Holistic approach to pain
New research, as explained in Psychology Today , backs up what we’ve known and taught for a long time: "interventions targeting both mind and body are now considered critical components of effective pain management plans”.
The Human Givens framework provides an holistic bio/psycho/social approach to managing and overcoming pain, as musculo-skeletal physician and HG tutor Dr Grahame Brown ably explains in his Ask the Expert podcast Can we reduce chronic pain without using medication?
Shocking rise in eating disorders
Hospital admissions for people with eating disorders is showing a steep rise in the UK, as highlighted in this recent article in the Guardian national newspaper. In response to the shocking figures, occupational therapist and HG therapist and tutor Emily Gajewski shares her thoughts on how the HG approach can help:
“In my experience, once the bullying nature of an eating disorder truly takes hold of someone, undoing those patterns of thinking and behaviour takes a consistent and committed course of creative and responsive therapy.
"Human Givens Therapists have a plethora of techniques to defeat the bully! The creative and individualised approach means that we can really get to know the way each specific eating disorder is a distortion of the natural process of getting our emotional needs met. We can then work with that individual to regain control over the eating disorder and enable them to get their emotional needs met in healthy ways again.
"There may also be underlying trauma which needs to be released, so that the individual is not relying on the desperate coping strategy of disordered eating. Human Givens therapists have the wonderful tool of the Rewind Technique to enable fast and effective release from trauma.
"Early intervention is vital because eating disorders can be seriously dangerous to health, and life threatening. It is essential, particularly when there are serious health concerns, for therapists in private practice to be working as part of a wider team, including medics, nutrition therapists and ideally specialist eating disorder teams, who can ensure sufficient nutritional thresholds are being upheld, during the therapeutic process."
In our latest “Ask the Expert” podcast release, HG therapist Fiona Sheldon discusses Obesity and how to restore the person behind it, shedding further insights into how, as HG practitioners, we have effective tools to help people with eating disorders.
One last thought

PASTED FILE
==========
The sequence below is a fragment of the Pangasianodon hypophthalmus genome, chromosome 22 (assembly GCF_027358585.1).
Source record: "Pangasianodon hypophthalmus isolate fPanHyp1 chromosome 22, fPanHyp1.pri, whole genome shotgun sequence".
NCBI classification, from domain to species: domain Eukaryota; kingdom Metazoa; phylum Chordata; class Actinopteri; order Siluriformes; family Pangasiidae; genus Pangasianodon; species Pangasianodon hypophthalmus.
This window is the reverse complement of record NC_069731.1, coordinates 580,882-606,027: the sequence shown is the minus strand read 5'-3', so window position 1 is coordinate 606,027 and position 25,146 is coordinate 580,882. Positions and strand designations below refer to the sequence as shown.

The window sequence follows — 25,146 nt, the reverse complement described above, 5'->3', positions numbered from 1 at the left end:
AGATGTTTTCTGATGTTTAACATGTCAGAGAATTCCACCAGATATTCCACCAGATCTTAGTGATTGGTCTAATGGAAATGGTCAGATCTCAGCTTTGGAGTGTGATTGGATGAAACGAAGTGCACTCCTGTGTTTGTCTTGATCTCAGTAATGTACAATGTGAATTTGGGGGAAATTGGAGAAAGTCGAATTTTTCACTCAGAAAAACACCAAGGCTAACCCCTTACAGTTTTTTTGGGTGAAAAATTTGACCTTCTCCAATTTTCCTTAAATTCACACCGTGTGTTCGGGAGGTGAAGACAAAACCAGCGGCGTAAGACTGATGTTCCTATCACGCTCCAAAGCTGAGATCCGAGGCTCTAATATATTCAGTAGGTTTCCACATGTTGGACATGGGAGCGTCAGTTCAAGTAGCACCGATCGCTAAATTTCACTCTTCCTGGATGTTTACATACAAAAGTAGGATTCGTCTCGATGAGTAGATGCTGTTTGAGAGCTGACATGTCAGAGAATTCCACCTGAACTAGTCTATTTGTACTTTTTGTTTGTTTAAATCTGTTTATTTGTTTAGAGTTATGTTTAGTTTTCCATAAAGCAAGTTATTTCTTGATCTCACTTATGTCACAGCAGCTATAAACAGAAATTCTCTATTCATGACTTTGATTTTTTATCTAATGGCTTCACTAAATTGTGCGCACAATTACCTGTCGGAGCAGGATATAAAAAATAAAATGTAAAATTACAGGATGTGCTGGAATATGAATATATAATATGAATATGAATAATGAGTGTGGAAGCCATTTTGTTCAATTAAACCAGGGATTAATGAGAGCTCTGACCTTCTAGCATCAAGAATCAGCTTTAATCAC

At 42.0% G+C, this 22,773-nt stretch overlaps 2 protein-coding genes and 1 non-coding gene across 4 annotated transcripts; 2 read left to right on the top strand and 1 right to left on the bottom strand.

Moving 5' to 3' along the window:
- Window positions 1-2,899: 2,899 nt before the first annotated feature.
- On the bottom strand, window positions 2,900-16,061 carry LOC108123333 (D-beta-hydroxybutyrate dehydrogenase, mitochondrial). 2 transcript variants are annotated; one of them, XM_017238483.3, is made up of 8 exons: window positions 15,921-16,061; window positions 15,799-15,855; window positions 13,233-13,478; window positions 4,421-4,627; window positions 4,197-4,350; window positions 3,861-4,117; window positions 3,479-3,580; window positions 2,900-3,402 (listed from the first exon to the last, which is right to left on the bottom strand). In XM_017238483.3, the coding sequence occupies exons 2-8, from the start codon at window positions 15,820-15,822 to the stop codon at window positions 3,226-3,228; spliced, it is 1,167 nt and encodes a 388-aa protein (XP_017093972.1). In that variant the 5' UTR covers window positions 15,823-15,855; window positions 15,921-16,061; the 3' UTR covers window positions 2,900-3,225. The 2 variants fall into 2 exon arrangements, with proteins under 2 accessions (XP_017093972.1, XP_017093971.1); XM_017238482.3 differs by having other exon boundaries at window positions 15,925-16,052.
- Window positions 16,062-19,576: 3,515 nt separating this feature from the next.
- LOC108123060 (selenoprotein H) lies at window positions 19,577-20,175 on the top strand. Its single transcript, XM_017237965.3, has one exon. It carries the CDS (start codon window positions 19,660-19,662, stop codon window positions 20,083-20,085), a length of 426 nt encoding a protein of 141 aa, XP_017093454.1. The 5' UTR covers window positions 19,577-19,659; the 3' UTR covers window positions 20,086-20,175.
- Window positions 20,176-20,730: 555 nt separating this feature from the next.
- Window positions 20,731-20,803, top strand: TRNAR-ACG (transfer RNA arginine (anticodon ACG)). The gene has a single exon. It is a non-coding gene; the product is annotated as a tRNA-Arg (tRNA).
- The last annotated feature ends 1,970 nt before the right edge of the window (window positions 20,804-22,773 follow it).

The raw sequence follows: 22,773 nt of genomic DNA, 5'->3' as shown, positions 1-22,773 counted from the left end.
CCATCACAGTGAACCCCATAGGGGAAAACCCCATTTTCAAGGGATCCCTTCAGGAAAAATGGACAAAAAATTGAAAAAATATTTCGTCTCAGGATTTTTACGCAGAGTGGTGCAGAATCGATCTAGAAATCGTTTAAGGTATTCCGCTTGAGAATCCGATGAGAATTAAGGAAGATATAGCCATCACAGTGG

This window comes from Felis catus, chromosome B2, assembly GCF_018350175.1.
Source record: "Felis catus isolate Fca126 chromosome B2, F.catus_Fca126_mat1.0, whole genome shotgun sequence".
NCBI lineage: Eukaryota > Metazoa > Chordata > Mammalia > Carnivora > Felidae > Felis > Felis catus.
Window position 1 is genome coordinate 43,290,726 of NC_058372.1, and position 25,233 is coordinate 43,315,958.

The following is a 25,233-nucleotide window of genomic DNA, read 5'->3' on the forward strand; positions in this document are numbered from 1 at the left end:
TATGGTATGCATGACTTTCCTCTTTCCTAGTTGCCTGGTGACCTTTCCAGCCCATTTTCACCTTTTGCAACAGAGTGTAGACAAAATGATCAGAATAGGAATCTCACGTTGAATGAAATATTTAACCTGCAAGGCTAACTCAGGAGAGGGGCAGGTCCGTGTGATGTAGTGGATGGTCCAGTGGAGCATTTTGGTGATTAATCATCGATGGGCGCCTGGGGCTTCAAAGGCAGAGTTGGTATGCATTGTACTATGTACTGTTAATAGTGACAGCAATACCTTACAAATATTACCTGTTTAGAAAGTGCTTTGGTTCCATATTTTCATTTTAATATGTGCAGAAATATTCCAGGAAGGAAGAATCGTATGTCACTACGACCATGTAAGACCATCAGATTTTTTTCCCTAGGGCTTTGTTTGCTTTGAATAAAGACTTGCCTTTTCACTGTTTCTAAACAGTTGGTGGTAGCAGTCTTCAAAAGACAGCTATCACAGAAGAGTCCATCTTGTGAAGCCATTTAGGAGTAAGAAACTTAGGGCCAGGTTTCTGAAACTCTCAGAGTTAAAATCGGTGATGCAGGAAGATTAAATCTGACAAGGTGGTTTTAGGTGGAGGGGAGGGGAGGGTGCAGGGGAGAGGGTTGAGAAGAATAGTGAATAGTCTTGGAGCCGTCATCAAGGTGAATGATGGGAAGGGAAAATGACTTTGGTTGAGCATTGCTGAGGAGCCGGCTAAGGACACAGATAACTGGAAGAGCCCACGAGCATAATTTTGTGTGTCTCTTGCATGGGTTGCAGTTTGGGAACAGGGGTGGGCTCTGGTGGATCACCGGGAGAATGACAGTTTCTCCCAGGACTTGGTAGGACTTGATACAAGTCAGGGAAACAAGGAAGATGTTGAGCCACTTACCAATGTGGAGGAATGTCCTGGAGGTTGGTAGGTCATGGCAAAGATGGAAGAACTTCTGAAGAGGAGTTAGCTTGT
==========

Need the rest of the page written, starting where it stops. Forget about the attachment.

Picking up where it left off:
“Anxiety and fear produce energy.
Where we focus that energy noticeably affects
the quality of our lives:
focus on the solution, not the problem.”
Walter Anderson, American writer 1944-
Explore our articles and interviews
Ivan Tyrrell talks with Daniel Nettle about the far closer than expected connection between psychosis and creative thinking.
People who find guilt feelings highly difficult to tolerate may be especially prone to the OCD-type behaviours of compulsive checking or checking rituals...
Ian Thomson reviews "MindReal – how the mind creates its own reality" by Robert Ornstein and Ted Dewan (Malor Books)
In 1991 Sue Hanisch was caught up in an IRA bombing at Victoria Station, London. She lost her right leg as a result and sufferd from severe PTSD for nine years…
Green space, blue space, vitamin N, the great outdoors, animal therapy, the nature cure: whatever we want to call it and however we want to engage with it, most of us are aware that communing with our natural world is purported to be good for us. But why is time in nature so beneficial and how does it make us feel better?
Gail Rhodes and Jenny Waddington describe their experience of establishing a small business to spread availability of the human givens approach.
The torment of ‘caring’ for a much-loved brother suffering from psychosis, to whom the NHS has failed to offer meaningful help …
Community psychiatric nurse Liz Potts describes her experience as one of the few primary care professionals in Coventry using the human givens approach.
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Sue Gray, who takes over from Dr Declan Lyons, is an accomplished Senior Health & Social Care Director and Clinician...
As you may be aware of the work being carried out by the BACP/BPC/UKCP to create a framework called Scope of Practice and Education (SCoPEd).